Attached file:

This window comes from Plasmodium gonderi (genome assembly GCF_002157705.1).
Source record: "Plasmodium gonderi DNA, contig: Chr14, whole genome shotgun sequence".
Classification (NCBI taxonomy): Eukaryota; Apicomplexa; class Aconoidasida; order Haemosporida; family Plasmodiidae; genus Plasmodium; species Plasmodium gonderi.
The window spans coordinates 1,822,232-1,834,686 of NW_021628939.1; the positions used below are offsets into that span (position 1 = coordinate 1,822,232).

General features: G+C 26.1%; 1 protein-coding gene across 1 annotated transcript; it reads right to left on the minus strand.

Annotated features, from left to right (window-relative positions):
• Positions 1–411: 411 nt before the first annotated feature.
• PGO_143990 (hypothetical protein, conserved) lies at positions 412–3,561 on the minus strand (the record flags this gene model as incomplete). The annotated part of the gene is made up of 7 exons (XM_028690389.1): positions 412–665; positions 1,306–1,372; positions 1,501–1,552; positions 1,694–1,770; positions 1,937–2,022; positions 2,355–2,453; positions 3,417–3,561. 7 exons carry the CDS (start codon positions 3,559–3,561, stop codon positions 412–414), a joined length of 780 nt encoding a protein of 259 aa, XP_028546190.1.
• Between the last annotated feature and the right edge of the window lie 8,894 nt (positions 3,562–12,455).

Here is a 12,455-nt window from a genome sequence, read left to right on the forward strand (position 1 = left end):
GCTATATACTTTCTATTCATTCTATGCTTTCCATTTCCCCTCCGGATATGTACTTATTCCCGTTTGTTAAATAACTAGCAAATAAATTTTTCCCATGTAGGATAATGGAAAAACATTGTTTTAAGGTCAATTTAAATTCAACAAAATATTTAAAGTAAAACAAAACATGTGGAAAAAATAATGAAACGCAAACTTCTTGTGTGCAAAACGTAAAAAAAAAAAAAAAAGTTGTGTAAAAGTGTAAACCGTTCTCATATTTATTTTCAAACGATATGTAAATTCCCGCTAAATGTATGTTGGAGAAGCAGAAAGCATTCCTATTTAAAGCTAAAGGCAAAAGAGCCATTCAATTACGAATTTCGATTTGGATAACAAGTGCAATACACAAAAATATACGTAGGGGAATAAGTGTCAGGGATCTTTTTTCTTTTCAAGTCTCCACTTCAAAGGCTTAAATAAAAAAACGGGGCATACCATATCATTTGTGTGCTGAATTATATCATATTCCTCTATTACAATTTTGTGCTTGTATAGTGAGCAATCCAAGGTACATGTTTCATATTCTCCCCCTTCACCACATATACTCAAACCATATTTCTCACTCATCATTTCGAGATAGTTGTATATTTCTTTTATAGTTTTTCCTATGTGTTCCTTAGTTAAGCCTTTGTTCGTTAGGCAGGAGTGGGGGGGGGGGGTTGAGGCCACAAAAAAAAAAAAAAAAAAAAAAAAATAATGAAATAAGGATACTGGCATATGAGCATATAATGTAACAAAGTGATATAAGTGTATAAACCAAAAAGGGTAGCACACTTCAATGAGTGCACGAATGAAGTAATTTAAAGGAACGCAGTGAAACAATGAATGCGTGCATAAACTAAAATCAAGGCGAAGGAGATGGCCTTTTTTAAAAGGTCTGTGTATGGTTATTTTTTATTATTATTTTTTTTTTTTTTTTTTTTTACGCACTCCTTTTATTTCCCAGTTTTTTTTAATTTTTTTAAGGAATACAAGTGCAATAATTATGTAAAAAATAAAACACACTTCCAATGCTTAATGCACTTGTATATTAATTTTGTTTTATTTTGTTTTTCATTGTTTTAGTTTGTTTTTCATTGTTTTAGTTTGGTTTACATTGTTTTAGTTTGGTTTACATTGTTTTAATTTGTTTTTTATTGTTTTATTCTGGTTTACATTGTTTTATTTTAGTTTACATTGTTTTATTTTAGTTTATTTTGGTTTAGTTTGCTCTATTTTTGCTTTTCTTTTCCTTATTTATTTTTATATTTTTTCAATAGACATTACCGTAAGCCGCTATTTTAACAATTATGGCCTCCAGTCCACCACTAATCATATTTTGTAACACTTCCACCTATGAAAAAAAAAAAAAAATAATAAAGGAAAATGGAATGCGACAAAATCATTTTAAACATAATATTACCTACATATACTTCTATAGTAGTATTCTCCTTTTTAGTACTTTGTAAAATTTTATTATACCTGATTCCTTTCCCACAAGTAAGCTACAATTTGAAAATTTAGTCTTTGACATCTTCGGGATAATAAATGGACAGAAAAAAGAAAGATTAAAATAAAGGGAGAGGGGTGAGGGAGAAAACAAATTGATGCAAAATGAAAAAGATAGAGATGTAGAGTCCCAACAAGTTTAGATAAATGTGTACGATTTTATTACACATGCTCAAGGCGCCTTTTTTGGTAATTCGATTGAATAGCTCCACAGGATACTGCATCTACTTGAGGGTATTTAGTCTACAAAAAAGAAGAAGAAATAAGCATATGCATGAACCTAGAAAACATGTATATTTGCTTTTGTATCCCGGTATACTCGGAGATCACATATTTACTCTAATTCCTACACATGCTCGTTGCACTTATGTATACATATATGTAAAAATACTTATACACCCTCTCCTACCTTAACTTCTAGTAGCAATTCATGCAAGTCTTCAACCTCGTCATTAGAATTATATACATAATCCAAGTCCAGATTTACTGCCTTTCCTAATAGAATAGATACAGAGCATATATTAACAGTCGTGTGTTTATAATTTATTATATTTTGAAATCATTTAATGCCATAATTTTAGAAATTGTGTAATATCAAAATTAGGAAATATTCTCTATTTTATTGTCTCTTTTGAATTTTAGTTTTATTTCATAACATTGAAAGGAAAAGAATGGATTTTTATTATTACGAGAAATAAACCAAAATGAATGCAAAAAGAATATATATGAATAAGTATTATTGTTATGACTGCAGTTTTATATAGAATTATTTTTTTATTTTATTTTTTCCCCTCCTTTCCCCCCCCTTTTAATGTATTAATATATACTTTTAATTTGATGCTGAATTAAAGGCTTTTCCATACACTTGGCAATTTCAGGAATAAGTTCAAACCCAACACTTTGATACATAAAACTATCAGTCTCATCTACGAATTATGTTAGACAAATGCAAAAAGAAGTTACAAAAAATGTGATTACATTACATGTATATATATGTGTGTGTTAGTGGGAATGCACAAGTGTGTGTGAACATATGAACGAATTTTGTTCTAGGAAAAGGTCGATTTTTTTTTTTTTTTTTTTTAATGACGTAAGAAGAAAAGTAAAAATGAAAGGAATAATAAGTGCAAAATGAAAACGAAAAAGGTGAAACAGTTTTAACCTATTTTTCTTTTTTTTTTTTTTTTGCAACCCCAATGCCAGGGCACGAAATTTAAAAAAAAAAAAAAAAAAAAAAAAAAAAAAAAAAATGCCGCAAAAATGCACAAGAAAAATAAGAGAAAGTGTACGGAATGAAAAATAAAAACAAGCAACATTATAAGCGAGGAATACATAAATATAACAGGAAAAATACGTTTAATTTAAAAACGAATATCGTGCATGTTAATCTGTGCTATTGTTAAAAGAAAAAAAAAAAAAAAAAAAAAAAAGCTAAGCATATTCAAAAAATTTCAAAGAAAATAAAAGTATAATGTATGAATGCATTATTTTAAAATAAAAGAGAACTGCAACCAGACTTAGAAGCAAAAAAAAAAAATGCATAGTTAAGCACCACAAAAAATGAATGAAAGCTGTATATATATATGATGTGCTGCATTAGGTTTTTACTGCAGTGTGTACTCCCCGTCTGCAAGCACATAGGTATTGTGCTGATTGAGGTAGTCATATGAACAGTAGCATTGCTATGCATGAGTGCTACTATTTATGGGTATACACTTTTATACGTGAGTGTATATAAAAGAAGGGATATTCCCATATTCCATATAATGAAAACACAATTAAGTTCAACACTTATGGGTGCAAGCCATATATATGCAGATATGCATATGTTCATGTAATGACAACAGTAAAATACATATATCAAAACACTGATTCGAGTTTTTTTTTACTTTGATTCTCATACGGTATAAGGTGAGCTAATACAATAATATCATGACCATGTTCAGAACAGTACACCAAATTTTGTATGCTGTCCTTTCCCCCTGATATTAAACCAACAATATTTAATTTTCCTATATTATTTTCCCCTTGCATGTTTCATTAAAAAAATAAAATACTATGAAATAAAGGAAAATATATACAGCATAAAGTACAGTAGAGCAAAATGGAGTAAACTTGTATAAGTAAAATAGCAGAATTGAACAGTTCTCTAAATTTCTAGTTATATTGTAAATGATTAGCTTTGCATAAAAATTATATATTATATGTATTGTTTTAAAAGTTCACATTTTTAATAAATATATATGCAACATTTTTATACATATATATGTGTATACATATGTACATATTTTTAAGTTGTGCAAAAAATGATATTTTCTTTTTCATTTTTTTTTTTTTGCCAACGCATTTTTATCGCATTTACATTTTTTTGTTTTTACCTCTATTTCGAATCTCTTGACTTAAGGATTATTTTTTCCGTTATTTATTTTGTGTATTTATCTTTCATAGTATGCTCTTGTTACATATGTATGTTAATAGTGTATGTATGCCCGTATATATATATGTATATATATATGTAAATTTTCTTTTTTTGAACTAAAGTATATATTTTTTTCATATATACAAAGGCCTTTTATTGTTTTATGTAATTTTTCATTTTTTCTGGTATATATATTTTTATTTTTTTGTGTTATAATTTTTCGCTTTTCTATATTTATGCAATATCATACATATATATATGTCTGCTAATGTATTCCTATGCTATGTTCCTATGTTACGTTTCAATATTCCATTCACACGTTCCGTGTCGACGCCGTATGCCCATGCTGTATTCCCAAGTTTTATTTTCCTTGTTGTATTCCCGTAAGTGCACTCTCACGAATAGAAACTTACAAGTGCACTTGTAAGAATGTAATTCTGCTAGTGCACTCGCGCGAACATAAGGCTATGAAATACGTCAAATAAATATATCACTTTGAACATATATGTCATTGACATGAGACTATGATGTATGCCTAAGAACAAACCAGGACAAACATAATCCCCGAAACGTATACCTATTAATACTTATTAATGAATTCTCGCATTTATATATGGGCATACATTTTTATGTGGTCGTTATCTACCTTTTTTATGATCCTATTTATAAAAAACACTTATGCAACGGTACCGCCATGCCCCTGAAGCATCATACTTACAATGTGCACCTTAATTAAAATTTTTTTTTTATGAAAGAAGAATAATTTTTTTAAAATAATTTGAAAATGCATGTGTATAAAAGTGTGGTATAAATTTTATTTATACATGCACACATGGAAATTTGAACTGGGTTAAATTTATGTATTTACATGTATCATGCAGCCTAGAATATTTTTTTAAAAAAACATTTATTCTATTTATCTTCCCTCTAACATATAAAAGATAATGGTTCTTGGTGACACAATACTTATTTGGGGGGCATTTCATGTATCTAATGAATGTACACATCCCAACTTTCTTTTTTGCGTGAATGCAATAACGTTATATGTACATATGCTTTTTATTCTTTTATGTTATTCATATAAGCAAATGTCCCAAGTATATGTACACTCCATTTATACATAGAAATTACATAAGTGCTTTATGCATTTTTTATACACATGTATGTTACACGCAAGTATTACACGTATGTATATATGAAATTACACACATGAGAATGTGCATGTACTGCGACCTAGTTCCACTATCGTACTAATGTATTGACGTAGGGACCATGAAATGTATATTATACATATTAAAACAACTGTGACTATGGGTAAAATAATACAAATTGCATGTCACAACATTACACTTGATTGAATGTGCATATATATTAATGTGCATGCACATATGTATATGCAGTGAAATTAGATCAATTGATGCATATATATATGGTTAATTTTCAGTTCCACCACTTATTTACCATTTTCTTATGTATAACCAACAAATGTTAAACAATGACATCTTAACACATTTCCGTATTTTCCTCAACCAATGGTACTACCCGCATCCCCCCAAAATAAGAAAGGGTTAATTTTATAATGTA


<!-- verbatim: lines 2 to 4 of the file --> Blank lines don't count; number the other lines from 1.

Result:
Source record: "Plasmodium gonderi DNA, contig: Chr14, whole genome shotgun sequence".
Classification (NCBI taxonomy): Eukaryota; Apicomplexa; class Aconoidasida; order Haemosporida; family Plasmodiidae; genus Plasmodium; species Plasmodium gonderi.
The window spans coordinates 1,822,232-1,834,686 of NW_021628939.1; the positions used below are offsets into that span (position 1 = coordinate 1,822,232).